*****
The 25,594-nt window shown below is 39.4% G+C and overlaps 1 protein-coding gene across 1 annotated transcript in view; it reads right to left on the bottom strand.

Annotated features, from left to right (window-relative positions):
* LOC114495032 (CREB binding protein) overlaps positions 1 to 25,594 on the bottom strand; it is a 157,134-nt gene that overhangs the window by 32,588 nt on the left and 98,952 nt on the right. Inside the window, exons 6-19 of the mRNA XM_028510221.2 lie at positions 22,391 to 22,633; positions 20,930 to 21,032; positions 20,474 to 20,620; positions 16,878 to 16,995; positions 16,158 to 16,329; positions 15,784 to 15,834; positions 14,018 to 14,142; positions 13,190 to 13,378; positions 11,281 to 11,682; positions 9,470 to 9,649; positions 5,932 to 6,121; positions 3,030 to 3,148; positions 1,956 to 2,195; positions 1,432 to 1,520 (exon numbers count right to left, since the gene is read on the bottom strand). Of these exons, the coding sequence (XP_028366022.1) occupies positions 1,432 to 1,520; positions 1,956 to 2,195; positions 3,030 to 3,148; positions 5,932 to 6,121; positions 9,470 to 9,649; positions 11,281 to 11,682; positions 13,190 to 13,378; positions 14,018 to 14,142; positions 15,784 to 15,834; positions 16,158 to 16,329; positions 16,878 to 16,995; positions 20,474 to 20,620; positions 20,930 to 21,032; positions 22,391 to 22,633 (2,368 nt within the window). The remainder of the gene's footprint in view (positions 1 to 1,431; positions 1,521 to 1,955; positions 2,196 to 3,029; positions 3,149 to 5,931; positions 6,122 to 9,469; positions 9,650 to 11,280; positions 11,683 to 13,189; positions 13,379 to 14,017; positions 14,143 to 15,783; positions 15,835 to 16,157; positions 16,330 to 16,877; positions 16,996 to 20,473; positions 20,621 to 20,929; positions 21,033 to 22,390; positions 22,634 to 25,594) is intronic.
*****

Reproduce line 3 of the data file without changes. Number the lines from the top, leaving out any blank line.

* LOC114495032 (CREB binding protein) overlaps positions 1 to 25,594 on the bottom strand; it is a 157,134-nt gene that overhangs the window by 32,588 nt on the left and 98,952 nt on the right. Inside the window, exons 6-19 of the mRNA XM_028510221.2 lie at positions 22,391 to 22,633; positions 20,930 to 21,032; positions 20,474 to 20,620; positions 16,878 to 16,995; positions 16,158 to 16,329; positions 15,784 to 15,834; positions 14,018 to 14,142; positions 13,190 to 13,378; positions 11,281 to 11,682; positions 9,470 to 9,649; positions 5,932 to 6,121; positions 3,030 to 3,148; positions 1,956 to 2,195; positions 1,432 to 1,520 (exon numbers count right to left, since the gene is read on the bottom strand). Of these exons, the coding sequence (XP_028366022.1) occupies positions 1,432 to 1,520; positions 1,956 to 2,195; positions 3,030 to 3,148; positions 5,932 to 6,121; positions 9,470 to 9,649; positions 11,281 to 11,682; positions 13,190 to 13,378; positions 14,018 to 14,142; positions 15,784 to 15,834; positions 16,158 to 16,329; positions 16,878 to 16,995; positions 20,474 to 20,620; positions 20,930 to 21,032; positions 22,391 to 22,633 (2,368 nt within the window). The remainder of the gene's footprint in view (positions 1 to 1,431; positions 1,521 to 1,955; positions 2,196 to 3,029; positions 3,149 to 5,931; positions 6,122 to 9,469; positions 9,650 to 11,280; positions 11,683 to 13,189; positions 13,379 to 14,017; positions 14,143 to 15,783; positions 15,835 to 16,157; positions 16,330 to 16,877; positions 16,996 to 20,473; positions 20,621 to 20,929; positions 21,033 to 22,390; positions 22,634 to 25,594) is intronic.